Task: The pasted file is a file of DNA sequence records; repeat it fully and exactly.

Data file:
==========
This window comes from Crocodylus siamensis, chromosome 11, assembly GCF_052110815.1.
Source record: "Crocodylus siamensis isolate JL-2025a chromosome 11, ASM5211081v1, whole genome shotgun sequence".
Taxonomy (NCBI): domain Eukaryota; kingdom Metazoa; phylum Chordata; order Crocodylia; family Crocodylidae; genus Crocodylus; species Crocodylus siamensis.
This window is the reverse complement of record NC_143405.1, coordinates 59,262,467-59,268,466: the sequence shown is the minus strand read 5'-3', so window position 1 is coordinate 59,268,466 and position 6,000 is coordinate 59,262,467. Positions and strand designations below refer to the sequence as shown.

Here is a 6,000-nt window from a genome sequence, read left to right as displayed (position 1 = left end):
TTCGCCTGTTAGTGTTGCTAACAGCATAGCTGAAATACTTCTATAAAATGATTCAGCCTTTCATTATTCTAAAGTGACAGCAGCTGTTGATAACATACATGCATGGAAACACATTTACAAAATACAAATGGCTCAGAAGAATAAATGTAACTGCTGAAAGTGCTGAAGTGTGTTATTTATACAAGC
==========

This window comes from Crocodylus siamensis, chromosome 11, assembly GCF_052110815.1.
Source record: "Crocodylus siamensis isolate JL-2025a chromosome 11, ASM5211081v1, whole genome shotgun sequence".
Taxonomy (NCBI): domain Eukaryota; kingdom Metazoa; phylum Chordata; order Crocodylia; family Crocodylidae; genus Crocodylus; species Crocodylus siamensis.
This window is the reverse complement of record NC_143405.1, coordinates 59,262,467-59,268,466: the sequence shown is the minus strand read 5'-3', so window position 1 is coordinate 59,268,466 and position 6,000 is coordinate 59,262,467. Positions and strand designations below refer to the sequence as shown.

Here is a 6,000-nt window from a genome sequence, read left to right as displayed (position 1 = left end):
TTCGCCTGTTAGTGTTGCTAACAGCATAGCTGAAATACTTCTATAAAATGATTCAGCCTTTCATTATTCTAAAGTGACAGCAGCTGTTGATAACATACATGCATGGAAACACATTTACAAAATACAAATGGCTCAGAAGAATAAATGTAACTGCTGAAAGTGCTGAAGTGTGTTATTTATACAAGC